Doctors say North Korean prisoner Otto Warmbier had significant brain injury.
Former U. S. ambassador to the United Nations Bill Richardson is demanding answers from Pyongyang after an American held prisoner in North Korea for more than year was returned to the U. S. in a coma last week.
“North Korea has a lot of explaining to do. Why didn’t they notify the United States? Why didn’t they notify proper international medical authorities – the Swedish government that represents us?” Richardson told radio host John Catsimatidis in an interview aired Sunday on New York’s 970 AM.
“We know very little about this leader Kim Jong Un, except he’s an unpredictable brat, and might be cruel – might be awfully cruel – if our young man was treated the way he was, ” added Richardson, who served as governor of New Mexico after leaving the Clinton administration.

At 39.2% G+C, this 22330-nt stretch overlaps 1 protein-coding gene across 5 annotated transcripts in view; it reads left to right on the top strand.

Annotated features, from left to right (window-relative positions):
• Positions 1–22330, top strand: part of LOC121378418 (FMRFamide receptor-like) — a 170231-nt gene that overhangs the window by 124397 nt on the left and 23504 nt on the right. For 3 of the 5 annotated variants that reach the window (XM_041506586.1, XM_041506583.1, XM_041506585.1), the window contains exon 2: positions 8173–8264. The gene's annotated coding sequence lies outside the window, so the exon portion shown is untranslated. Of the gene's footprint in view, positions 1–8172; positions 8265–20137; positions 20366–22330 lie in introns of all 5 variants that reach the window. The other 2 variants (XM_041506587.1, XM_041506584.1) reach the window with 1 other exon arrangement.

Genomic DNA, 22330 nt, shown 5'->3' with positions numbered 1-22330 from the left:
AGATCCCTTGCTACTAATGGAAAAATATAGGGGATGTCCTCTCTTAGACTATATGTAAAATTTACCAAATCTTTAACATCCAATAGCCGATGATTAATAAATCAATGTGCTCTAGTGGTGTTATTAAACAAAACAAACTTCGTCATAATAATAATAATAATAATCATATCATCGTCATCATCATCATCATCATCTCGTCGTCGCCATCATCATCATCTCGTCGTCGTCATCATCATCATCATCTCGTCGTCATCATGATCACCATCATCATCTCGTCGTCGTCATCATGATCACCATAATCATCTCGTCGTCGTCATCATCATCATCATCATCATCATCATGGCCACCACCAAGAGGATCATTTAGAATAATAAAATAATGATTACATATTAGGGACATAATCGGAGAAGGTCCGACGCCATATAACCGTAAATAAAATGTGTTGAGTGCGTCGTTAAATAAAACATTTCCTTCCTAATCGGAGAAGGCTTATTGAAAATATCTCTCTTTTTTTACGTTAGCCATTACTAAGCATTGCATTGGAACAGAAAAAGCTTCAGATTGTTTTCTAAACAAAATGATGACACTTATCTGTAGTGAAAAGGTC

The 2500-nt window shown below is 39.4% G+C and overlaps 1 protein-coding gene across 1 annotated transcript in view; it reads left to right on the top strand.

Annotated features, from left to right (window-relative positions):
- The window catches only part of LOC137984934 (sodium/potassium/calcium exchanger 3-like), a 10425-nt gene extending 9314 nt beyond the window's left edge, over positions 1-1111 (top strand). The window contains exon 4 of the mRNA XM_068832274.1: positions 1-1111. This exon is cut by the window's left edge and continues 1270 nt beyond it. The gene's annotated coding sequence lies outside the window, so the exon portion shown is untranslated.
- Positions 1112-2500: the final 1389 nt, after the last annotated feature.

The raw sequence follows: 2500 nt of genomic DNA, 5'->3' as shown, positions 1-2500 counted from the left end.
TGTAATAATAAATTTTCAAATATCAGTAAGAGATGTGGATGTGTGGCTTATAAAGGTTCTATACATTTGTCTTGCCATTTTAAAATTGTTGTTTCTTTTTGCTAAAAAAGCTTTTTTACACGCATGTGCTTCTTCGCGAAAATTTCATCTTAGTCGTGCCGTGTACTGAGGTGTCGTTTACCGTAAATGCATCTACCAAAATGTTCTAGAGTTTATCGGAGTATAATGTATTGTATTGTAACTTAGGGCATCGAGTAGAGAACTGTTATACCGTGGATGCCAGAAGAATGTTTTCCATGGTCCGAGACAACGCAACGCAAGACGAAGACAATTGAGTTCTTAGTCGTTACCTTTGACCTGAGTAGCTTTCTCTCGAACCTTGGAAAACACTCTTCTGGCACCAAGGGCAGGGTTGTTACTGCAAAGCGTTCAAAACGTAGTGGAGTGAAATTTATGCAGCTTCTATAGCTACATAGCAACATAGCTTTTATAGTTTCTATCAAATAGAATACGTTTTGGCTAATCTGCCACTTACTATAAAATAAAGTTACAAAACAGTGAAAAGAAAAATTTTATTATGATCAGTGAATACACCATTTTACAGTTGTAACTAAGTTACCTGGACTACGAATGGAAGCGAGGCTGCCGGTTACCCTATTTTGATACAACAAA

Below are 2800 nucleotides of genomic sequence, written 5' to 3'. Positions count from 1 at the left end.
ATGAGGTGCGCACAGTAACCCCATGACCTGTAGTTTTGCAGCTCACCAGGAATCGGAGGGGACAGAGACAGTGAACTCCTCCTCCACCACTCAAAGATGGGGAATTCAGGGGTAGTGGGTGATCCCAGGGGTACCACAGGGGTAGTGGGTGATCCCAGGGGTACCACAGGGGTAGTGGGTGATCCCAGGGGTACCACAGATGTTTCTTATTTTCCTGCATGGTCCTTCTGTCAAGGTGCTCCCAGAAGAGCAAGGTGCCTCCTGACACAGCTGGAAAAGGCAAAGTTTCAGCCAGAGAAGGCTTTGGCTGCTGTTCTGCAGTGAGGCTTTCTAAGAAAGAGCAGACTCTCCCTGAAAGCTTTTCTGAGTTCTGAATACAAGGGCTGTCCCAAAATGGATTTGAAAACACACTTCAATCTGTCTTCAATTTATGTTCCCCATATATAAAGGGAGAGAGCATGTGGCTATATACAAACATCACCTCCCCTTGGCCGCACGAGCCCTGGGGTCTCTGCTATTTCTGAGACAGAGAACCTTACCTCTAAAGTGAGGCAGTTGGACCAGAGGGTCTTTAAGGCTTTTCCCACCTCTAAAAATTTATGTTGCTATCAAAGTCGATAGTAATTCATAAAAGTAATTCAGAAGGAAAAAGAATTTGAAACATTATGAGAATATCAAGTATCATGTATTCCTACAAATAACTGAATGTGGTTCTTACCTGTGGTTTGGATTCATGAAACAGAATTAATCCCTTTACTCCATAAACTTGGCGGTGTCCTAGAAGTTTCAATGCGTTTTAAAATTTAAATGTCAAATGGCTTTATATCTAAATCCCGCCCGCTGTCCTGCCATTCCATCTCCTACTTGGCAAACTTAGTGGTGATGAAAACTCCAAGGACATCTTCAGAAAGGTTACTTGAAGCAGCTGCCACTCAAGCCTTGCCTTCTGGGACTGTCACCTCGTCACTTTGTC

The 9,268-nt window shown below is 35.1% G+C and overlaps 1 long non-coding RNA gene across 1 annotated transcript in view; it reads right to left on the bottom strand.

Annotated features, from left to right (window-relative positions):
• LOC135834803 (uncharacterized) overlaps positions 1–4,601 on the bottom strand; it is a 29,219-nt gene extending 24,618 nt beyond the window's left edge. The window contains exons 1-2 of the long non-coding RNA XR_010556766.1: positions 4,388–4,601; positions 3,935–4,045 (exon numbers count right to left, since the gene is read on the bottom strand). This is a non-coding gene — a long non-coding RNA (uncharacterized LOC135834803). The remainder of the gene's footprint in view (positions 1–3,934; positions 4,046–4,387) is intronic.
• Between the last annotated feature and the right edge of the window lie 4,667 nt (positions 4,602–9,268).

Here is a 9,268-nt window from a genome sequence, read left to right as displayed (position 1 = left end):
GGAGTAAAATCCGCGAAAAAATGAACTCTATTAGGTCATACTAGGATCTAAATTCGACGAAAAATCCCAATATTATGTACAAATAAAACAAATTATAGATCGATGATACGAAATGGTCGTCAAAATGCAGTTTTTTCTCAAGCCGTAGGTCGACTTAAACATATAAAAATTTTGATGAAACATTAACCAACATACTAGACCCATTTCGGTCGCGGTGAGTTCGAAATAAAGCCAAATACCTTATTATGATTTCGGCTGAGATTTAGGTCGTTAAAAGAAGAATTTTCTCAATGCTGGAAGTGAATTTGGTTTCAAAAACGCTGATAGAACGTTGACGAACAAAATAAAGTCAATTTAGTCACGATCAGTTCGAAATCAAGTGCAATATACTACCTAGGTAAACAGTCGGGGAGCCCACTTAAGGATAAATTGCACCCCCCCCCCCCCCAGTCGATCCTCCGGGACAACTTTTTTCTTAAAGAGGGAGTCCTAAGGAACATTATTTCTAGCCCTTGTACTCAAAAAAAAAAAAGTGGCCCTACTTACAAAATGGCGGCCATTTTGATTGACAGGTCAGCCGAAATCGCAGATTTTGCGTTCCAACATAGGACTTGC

Otto Warmbier, a 22-year-old college student, was released by North Korea last week after 17 months in prison. He had been arrested for allegedly attempting to steal a propaganda poster from the hotel he was staying at during a tour of the country.
But upon his release, Warmbier was revealed to have been in a coma since March 2016, a condition that North Korea’s government said was due to taking a sleeping pill after he contracted botulism.
Doctors in Cincinnati are continuing to evaluate Warmbier’s condition, but say he has experienced significant brain damage.
The release and subsequent controversy over Warmbier’s medical condition follows months of heightened tension between the U. S. and North Korea as a result of Pyongyang’s rapidly advancing nuclear and weapons programs.
The Trump administration has sought to put increased pressure on China, Pyongyang’s only major ally, to reign in the reclusive regime. Though Richardson said that Warmbier’s condition could further complicate relations between the U. S. and North Korea.
“This is not a very good situation to try to improve the relationship with North Korea when they treat our people like this, ” he said.
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